Ellis says that the newly opened store has not broken even yet, so it hasn't been able to fund any of these projects. He says the organization hopes to get grants or funding from outside the city, which it will then reinvest in projects that help stimulate Baltimore's economy and communities. "From a business perspective, we want to reach outside Baltimore," he says.

On Aug. 22 a group of Y.O.U.R.S. members are gathered at the Friendship Academy of Science and Technology in Canton to put the finishing touches on a mural they painted there. The mural depicts a yellow smiley face wearing a graduation cap, surrounded by colorful block letters that read: every student college ready. Jammal, Womack, Frederick Douglass High School junior Tony Connor, and Baltimore City Community College fashion major Danielle Tyler, all of whom had a hand in this mural, talk about the goals they hope to meet through Y.O.U.R.S. Tyler says she recently designed her own fashion line called Dantel (which stands for Doing All Necessary to Enjoy Life), and she hopes to sell bags she designed at the Hampden store beginning in September; she also hopes to teach after-school fashion-design workshops for Y.O.U.R.S. students. Connor, a quarterback on Douglass' football team, says he has designed several T-shirts that are for sale at the Y.O.U.R.S. store now.

Jammal is proud of the students' accomplishments and the things the program has helped them achieve, and he takes an active interest in the kids who participate in the organization's programs. When Womack was a troubled student in and out of detention centers, for example, contact with Y.O.U.R.S. helped keep him grounded. Jammal visited him and brought him books to keep up his spirits.

Jammal says he started the program in the spring of 2004 when he was teaching Spanish 1 and 2 at Douglass High. He and Teri Ray, who at the time was also working at Douglass and is now the Y.O.U.R.S. education director, saw at-risk students struggling in school. They gathered a group of experienced teachers to talk about ways to reach the students, prepare them for their futures, and involve them in community-improvement projects.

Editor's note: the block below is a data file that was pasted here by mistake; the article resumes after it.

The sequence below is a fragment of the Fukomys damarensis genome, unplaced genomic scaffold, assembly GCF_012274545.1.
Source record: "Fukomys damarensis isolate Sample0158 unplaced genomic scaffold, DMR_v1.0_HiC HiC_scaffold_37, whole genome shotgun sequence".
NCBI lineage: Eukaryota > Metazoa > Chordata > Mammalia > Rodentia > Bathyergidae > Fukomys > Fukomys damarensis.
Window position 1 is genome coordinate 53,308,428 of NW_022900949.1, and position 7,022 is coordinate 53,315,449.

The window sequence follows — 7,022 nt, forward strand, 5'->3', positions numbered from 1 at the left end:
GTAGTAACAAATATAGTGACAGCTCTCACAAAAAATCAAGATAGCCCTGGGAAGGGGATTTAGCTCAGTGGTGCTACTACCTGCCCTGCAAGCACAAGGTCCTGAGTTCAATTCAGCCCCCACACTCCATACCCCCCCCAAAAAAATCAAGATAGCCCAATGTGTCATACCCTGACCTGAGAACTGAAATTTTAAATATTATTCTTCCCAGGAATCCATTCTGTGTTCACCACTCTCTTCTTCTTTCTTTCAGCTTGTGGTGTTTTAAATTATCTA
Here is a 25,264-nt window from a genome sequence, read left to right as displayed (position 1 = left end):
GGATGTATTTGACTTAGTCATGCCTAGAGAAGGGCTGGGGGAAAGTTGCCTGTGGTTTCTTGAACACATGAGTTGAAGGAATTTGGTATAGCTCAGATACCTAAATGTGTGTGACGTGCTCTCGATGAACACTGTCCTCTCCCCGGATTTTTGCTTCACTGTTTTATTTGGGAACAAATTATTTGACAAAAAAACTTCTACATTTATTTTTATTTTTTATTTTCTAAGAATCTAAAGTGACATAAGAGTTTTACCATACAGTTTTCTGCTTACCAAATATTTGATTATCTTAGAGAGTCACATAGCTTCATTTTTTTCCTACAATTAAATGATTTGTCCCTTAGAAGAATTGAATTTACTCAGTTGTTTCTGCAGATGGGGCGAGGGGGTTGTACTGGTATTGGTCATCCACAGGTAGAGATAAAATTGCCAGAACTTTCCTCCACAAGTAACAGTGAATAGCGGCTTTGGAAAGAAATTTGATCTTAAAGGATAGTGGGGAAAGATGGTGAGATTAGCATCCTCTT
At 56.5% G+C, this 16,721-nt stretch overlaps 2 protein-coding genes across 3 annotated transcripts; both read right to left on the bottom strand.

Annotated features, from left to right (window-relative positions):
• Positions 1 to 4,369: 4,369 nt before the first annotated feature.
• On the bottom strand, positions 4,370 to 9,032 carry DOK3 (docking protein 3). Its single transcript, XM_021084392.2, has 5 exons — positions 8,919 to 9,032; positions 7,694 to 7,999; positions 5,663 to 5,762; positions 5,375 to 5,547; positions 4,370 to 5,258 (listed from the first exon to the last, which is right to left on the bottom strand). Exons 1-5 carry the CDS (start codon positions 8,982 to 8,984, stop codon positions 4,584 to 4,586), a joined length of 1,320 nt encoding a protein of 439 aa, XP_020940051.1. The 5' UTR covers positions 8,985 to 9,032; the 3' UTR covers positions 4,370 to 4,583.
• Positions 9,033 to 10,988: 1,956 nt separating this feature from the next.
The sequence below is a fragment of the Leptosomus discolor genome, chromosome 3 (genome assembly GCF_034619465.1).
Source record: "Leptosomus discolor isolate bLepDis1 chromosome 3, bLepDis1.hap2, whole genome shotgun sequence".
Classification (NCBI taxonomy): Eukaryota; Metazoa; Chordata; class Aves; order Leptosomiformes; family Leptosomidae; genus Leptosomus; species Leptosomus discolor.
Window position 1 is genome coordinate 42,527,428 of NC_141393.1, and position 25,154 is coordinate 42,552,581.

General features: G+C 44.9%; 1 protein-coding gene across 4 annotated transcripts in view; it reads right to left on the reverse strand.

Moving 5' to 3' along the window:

After that, "we just started making moves and got off the couch," says Gibran McDonald, a co-founder of Y.O.U.R.S.. McDonald says he taught students with emotional problems in Atlanta before moving to Baltimore to finish his master's in business administration at Morgan State University; he received his degree in 2005. Because teachers interact with students every day, he says, they have insight into kids' problems that other people don't, which gives them a unique opportunity to change their lives--and the community. McDonald says conditions in city schools make many teachers feel helpless, but Y.O.U.R.S. gives teachers a chance to interact with kids outside of the classroom.

"There were not too many avenues for high school teachers to get involved," Jammal adds. Many young teachers, some of them coming from the Teach for America program, like Jammal did, enter into their careers in the city school system with a lot of energy. But if that energy and enthusiasm is not harnessed, it can quickly disappear. Y.O.U.R.S. leaders hope to engage some of that and channel it back to students and the community. Right now, Jammal says, 12 educators--both veteran and new--have gotten involved with Y.O.U.R.S. "There's a lot of energy sweeping the country for change right now," he says. He wants Y.O.U.R.S. to be part of that wave for change.

This year, Jammal hopes, will be a big one for Y.O.U.R.S. It's the first year since the organization was founded that it has three full-time staff members--himself, Womack, and Ellis. The organization has partnered with several new schools, including the Baltimore Freedom Academy, Walbrook High School, Learning Inc., and the Friendship Academy of Science and Technology, which will take advantage of its programs, including SAT prep courses, teacher and student mentoring, entrepreneurial and technology training, and after-school programs.

And then there's the store, where Womack will be working every day, hoping to sell enough T-shirts, jewelry, and bags to make an impact on the city.

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Tags: hampden, baltimore city public schools